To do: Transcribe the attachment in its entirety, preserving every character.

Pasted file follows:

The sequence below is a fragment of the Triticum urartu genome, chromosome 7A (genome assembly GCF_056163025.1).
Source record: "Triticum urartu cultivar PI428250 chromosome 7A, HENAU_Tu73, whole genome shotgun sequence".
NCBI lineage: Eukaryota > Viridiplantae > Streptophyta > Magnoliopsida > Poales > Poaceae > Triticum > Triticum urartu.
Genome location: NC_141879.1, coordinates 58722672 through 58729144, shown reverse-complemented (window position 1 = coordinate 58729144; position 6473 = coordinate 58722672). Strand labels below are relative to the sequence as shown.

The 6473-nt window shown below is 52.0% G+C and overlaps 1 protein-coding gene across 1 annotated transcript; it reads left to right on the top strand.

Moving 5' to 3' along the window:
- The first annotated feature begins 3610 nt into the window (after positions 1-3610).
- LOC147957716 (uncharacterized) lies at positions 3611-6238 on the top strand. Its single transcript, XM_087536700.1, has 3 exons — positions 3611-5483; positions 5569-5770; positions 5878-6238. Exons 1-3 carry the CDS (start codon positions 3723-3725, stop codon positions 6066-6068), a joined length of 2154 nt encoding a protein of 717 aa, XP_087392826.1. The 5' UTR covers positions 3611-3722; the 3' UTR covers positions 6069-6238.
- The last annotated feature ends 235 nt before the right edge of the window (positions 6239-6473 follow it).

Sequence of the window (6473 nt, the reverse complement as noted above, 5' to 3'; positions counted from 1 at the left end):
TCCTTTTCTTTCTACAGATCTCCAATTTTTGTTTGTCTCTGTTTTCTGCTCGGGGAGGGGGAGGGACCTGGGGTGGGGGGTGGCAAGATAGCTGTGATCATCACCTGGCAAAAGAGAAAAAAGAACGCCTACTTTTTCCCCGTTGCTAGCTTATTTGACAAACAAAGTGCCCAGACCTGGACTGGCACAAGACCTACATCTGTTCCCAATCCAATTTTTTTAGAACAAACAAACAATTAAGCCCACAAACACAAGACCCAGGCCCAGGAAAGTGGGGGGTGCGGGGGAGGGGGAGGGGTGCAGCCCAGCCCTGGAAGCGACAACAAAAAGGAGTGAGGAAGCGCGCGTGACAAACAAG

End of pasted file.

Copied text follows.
The sequence below is a fragment of the Triticum urartu genome, chromosome 7A (genome assembly GCF_056163025.1).
Source record: "Triticum urartu cultivar PI428250 chromosome 7A, HENAU_Tu73, whole genome shotgun sequence".
NCBI lineage: Eukaryota > Viridiplantae > Streptophyta > Magnoliopsida > Poales > Poaceae > Triticum > Triticum urartu.
Genome location: NC_141879.1, coordinates 58722672 through 58729144, shown reverse-complemented (window position 1 = coordinate 58729144; position 6473 = coordinate 58722672). Strand labels below are relative to the sequence as shown.

The 6473-nt window shown below is 52.0% G+C and overlaps 1 protein-coding gene across 1 annotated transcript; it reads left to right on the top strand.

Moving 5' to 3' along the window:
- The first annotated feature begins 3610 nt into the window (after positions 1-3610).
- LOC147957716 (uncharacterized) lies at positions 3611-6238 on the top strand. Its single transcript, XM_087536700.1, has 3 exons — positions 3611-5483; positions 5569-5770; positions 5878-6238. Exons 1-3 carry the CDS (start codon positions 3723-3725, stop codon positions 6066-6068), a joined length of 2154 nt encoding a protein of 717 aa, XP_087392826.1. The 5' UTR covers positions 3611-3722; the 3' UTR covers positions 6069-6238.
- The last annotated feature ends 235 nt before the right edge of the window (positions 6239-6473 follow it).

Sequence of the window (6473 nt, the reverse complement as noted above, 5' to 3'; positions counted from 1 at the left end):
TCCTTTTCTTTCTACAGATCTCCAATTTTTGTTTGTCTCTGTTTTCTGCTCGGGGAGGGGGAGGGACCTGGGGTGGGGGGTGGCAAGATAGCTGTGATCATCACCTGGCAAAAGAGAAAAAAGAACGCCTACTTTTTCCCCGTTGCTAGCTTATTTGACAAACAAAGTGCCCAGACCTGGACTGGCACAAGACCTACATCTGTTCCCAATCCAATTTTTTTAGAACAAACAAACAATTAAGCCCACAAACACAAGACCCAGGCCCAGGAAAGTGGGGGGTGCGGGGGAGGGGGAGGGGTGCAGCCCAGCCCTGGAAGCGACAACAAAAAGGAGTGAGGAAGCGCGCGTGACAAACAAG